Glossary of Distressed Real Estate – T
TARP (Troubled Asset Relief Program) – A federal financial bailout program enacted as a part of the Emergency Economic Stabilization Act of 2008. It was established to manage up to $700 billion in Treasury funds [later reduced to $475 billion by Dodd-Frank] intended to address the bank financial crisis of 2007-2008. The purpose of TARP was to create bank liquidity. Essentially, what began happening to financial institutions in 2008 was that they were so highly leveraged they were unable to continue the daily borrowing they needed for their own operations. Credit froze up. Bear Stearns collapsed and was acquired for pennies on the dollar; Lehman Bros. filed for bankruptcy; Fannie and Freddie were taken over by the federal government in receivership. The TARP funds were intended to “deleverage” the banks, so they could survive. There is much criticism about the program, but in reality, it kept the U.S. financial crisis, and world economy, from becoming much worse.
Title – One’s right of ownership to real or personal property. A deed is the physical document evidencing one’s title to real property and a bill of sale is evidence of one’s title to personal property. Upon each successive conveyance of title a new deed or bill of sale is given from current owner to the new owner. The successive chain of conveyances of title from sellers to buyers is referred to as the “chain of tile.”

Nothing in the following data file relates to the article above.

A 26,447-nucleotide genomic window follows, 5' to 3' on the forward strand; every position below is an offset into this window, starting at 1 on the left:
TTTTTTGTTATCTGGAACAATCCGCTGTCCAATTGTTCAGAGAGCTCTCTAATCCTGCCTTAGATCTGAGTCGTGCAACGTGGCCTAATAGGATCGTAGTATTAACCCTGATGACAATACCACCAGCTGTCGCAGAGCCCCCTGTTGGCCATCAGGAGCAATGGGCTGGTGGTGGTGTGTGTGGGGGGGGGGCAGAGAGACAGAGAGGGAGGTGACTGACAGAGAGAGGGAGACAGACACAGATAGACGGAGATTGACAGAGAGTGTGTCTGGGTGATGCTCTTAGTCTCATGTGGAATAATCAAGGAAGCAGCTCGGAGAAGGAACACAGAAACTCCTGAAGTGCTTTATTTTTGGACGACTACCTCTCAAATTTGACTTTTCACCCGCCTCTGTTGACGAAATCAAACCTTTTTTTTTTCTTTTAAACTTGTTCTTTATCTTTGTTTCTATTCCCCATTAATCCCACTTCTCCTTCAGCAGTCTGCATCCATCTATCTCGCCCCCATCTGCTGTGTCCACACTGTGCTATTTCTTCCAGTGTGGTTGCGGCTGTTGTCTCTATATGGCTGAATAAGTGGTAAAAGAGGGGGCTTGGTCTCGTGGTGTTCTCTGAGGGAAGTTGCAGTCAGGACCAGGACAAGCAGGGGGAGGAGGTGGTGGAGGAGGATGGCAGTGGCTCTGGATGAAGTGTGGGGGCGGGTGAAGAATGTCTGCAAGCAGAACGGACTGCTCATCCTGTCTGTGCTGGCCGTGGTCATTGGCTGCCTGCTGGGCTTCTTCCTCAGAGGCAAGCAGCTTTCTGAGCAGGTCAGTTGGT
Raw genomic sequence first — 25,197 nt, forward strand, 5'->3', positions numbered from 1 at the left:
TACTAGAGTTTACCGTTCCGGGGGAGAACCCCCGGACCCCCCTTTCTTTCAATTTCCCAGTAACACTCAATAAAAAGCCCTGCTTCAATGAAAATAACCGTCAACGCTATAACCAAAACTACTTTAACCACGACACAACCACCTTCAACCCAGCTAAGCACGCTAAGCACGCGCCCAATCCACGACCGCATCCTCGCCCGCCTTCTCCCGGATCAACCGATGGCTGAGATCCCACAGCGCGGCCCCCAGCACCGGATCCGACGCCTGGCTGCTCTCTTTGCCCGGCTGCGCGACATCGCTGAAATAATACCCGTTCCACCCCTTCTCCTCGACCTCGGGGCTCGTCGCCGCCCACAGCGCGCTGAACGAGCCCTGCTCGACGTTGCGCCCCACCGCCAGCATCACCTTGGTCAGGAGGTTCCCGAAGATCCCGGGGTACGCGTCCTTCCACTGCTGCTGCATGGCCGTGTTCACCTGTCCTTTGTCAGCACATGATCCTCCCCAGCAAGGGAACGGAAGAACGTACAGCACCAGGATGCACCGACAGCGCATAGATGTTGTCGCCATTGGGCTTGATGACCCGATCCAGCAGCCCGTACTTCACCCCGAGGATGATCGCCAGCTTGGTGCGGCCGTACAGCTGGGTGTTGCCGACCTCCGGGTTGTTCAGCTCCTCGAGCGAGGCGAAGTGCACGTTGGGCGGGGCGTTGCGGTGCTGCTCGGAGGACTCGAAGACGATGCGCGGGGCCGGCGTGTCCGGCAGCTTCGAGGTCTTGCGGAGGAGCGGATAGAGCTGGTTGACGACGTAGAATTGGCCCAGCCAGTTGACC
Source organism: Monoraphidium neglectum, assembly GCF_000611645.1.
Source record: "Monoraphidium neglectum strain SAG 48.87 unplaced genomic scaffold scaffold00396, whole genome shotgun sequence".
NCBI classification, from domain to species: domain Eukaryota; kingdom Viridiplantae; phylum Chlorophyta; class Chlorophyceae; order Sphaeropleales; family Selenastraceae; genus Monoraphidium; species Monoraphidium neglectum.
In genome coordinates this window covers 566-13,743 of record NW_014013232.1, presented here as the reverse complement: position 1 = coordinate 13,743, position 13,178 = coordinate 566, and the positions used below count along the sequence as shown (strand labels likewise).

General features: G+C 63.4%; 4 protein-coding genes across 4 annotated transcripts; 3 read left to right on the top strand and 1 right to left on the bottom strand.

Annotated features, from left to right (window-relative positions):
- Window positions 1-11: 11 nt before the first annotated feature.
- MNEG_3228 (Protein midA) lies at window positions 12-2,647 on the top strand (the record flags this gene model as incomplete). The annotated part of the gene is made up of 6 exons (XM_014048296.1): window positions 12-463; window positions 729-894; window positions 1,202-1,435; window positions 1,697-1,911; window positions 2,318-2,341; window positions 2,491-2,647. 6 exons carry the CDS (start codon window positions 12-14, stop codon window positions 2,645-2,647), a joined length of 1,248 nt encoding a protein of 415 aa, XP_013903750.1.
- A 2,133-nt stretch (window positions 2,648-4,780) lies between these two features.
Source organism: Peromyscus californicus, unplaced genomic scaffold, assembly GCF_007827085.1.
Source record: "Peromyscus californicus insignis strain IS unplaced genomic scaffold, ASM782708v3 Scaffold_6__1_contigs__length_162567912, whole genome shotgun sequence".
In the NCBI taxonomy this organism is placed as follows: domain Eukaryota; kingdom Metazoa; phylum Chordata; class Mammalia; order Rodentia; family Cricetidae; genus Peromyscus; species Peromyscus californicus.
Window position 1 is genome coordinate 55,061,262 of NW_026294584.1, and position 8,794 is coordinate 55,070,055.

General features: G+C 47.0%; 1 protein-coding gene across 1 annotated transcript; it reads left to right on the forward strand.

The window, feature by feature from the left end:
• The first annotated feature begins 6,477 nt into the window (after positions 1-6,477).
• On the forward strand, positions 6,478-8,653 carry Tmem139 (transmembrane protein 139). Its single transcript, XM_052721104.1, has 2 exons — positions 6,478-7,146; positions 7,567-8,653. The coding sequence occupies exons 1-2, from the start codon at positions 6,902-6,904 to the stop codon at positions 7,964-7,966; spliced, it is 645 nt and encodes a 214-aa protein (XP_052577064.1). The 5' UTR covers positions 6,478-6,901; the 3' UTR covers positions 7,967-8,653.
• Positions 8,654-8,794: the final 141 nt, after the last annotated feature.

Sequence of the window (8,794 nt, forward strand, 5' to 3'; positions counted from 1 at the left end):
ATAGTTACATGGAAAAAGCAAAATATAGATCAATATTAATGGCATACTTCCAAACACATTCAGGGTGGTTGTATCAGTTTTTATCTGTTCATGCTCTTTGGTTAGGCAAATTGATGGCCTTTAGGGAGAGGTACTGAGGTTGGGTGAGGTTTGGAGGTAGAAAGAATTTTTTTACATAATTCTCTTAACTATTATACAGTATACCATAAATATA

Title Insurance Company – In Oregon, title insurance companies specialize in the examination and insuring of title to real estate. Attorneys are not usually involved in the process as they are in some states. Most title companies in Oregon also have an escrow department that provides closing, aka “settlement” services to the parties.
Title Defect – Anything affecting the marketability of title to real estate, such as a gap in the chain of title where there is no evidence in the deed records showing that one transferring title ever received the same title from someone else. Sometimes title defects occur because an owner died and the estate was never probated, so it is unclear whether any of the heirs still have an interest in the property. A title defect is also referred to as a “cloud” on the title.